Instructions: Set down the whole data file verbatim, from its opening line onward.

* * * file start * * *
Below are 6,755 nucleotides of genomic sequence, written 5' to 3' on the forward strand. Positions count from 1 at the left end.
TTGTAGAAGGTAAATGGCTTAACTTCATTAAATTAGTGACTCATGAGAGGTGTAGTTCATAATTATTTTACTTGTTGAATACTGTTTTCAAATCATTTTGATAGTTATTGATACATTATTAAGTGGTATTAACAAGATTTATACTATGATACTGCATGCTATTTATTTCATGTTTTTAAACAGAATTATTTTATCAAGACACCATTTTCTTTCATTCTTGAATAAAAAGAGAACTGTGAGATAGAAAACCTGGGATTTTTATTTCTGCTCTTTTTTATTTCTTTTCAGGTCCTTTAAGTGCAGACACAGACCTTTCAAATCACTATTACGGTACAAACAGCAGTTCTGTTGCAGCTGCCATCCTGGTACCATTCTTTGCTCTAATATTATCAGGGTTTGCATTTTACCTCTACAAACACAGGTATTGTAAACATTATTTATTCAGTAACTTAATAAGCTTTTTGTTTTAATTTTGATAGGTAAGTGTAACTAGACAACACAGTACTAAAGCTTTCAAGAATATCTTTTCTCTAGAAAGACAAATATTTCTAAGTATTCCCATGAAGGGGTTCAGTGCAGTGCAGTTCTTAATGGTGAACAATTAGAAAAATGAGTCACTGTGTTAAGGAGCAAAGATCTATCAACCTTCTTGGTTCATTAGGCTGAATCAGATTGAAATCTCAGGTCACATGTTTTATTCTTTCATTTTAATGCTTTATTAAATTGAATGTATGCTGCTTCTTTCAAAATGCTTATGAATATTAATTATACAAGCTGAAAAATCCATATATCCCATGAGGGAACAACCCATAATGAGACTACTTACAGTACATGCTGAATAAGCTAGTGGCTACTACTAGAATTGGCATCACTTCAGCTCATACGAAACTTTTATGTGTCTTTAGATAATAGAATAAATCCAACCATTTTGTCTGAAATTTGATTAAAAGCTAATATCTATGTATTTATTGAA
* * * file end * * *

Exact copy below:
Below are 6,755 nucleotides of genomic sequence, written 5' to 3' on the forward strand. Positions count from 1 at the left end.
TTGTAGAAGGTAAATGGCTTAACTTCATTAAATTAGTGACTCATGAGAGGTGTAGTTCATAATTATTTTACTTGTTGAATACTGTTTTCAAATCATTTTGATAGTTATTGATACATTATTAAGTGGTATTAACAAGATTTATACTATGATACTGCATGCTATTTATTTCATGTTTTTAAACAGAATTATTTTATCAAGACACCATTTTCTTTCATTCTTGAATAAAAAGAGAACTGTGAGATAGAAAACCTGGGATTTTTATTTCTGCTCTTTTTTATTTCTTTTCAGGTCCTTTAAGTGCAGACACAGACCTTTCAAATCACTATTACGGTACAAACAGCAGTTCTGTTGCAGCTGCCATCCTGGTACCATTCTTTGCTCTAATATTATCAGGGTTTGCATTTTACCTCTACAAACACAGGTATTGTAAACATTATTTATTCAGTAACTTAATAAGCTTTTTGTTTTAATTTTGATAGGTAAGTGTAACTAGACAACACAGTACTAAAGCTTTCAAGAATATCTTTTCTCTAGAAAGACAAATATTTCTAAGTATTCCCATGAAGGGGTTCAGTGCAGTGCAGTTCTTAATGGTGAACAATTAGAAAAATGAGTCACTGTGTTAAGGAGCAAAGATCTATCAACCTTCTTGGTTCATTAGGCTGAATCAGATTGAAATCTCAGGTCACATGTTTTATTCTTTCATTTTAATGCTTTATTAAATTGAATGTATGCTGCTTCTTTCAAAATGCTTATGAATATTAATTATACAAGCTGAAAAATCCATATATCCCATGAGGGAACAACCCATAATGAGACTACTTACAGTACATGCTGAATAAGCTAGTGGCTACTACTAGAATTGGCATCACTTCAGCTCATACGAAACTTTTATGTGTCTTTAGATAATAGAATAAATCCAACCATTTTGTCTGAAATTTGATTAAAAGCTAATATCTATGTATTTATTGAA